Posted by Harry on 16th Jun 2018

How William Caslon created a typeface and company still going 298 years later

William Caslon was an engraver of firearms from the West Midlands 

There is a print industry supplier in St Albans whose history spans and in part defines the printing industry in the last three centuries.

In 1720 William Caslon cut a typeface which bears his name and since then the name of Caslon has been associated with fonts, typefaces and printing. Based in Hertfordshire Caslon Limited is a family firm that makes products for the industry as well as lending its name to various Caslon typefaces and is managed today by Richard Caslon.

William Caslon was an engraver of firearms from the West Midlands when he began creating typefaces and his first break was when he created Arabic typefaces. In 1776 he created Caslon Old Face and following this a series of series of Caslon fonts joined the growing collection of typefaces to carry the name. Caslon Old Face was used to print the American Declaration of Independence while Caslon Egyptian Type, was the first sans-serif printing type to be sold commercially in 1816.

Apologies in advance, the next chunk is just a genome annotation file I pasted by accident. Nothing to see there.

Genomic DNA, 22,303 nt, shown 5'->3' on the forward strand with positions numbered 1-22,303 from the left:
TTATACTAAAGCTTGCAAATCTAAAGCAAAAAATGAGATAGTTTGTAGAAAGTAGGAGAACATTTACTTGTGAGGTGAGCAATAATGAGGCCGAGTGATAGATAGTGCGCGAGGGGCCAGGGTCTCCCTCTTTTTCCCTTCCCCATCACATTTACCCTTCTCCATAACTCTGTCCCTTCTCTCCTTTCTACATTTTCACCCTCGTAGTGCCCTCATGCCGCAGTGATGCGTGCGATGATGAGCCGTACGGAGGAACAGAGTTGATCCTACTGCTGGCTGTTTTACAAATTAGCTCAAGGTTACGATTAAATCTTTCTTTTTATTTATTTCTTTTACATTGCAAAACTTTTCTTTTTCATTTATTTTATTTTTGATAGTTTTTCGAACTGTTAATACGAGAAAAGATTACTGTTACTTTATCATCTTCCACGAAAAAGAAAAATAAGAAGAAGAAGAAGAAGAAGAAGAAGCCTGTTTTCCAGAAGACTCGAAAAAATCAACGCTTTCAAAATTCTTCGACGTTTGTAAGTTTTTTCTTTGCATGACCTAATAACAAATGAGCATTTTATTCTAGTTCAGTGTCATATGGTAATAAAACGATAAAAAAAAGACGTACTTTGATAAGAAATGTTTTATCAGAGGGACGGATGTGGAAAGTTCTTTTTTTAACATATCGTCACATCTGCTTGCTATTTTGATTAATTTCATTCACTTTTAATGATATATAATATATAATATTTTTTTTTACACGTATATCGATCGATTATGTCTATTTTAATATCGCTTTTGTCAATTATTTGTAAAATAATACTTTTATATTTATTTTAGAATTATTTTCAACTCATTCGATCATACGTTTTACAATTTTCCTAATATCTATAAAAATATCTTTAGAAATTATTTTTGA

The British Arts and Crafts Movement of the mid 19th century saw Caslon become highly popular with a common phrase for printers being: ’When in doubt, use Caslon.’ In the 20th century Caslon’s factory cast bullets in the Great War for the British Army and in 1949 had a ship named after the typeface and bought the Adana Company in 1987 with its letterpress machinery. Roy Caslon joined the company in 1957 and is the current Chairman. He has also chaired Picon, the British trade association representing suppliers to the printing industry, from 2005 until 2007.

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This article first appeared in Print Monthly Magazine and website.